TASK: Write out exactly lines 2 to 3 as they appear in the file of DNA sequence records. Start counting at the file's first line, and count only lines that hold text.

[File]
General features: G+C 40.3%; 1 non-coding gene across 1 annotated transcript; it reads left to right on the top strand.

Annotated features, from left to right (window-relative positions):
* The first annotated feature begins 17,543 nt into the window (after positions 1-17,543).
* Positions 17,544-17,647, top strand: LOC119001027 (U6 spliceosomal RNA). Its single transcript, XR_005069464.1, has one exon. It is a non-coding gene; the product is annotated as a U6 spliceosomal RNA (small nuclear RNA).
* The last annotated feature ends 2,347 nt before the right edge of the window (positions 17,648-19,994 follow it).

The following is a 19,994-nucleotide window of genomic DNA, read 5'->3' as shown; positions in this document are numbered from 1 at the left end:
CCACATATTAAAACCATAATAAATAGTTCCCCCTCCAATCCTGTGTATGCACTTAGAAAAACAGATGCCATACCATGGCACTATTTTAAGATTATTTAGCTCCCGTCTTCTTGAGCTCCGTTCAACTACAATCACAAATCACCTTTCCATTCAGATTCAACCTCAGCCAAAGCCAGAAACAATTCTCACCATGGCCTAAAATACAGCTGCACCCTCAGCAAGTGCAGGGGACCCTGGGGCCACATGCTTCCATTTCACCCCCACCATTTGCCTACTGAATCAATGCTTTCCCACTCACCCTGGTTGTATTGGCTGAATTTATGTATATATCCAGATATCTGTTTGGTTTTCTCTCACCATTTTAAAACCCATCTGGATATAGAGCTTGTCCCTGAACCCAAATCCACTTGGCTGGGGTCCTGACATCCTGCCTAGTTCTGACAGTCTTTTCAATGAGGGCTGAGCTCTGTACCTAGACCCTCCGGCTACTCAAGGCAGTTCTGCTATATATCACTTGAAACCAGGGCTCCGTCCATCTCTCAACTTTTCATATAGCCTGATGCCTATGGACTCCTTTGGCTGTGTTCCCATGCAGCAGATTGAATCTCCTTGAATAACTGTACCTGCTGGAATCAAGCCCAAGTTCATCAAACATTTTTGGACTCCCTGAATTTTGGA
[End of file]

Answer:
Annotated features, from left to right (window-relative positions):
* The first annotated feature begins 17,543 nt into the window (after positions 1-17,543).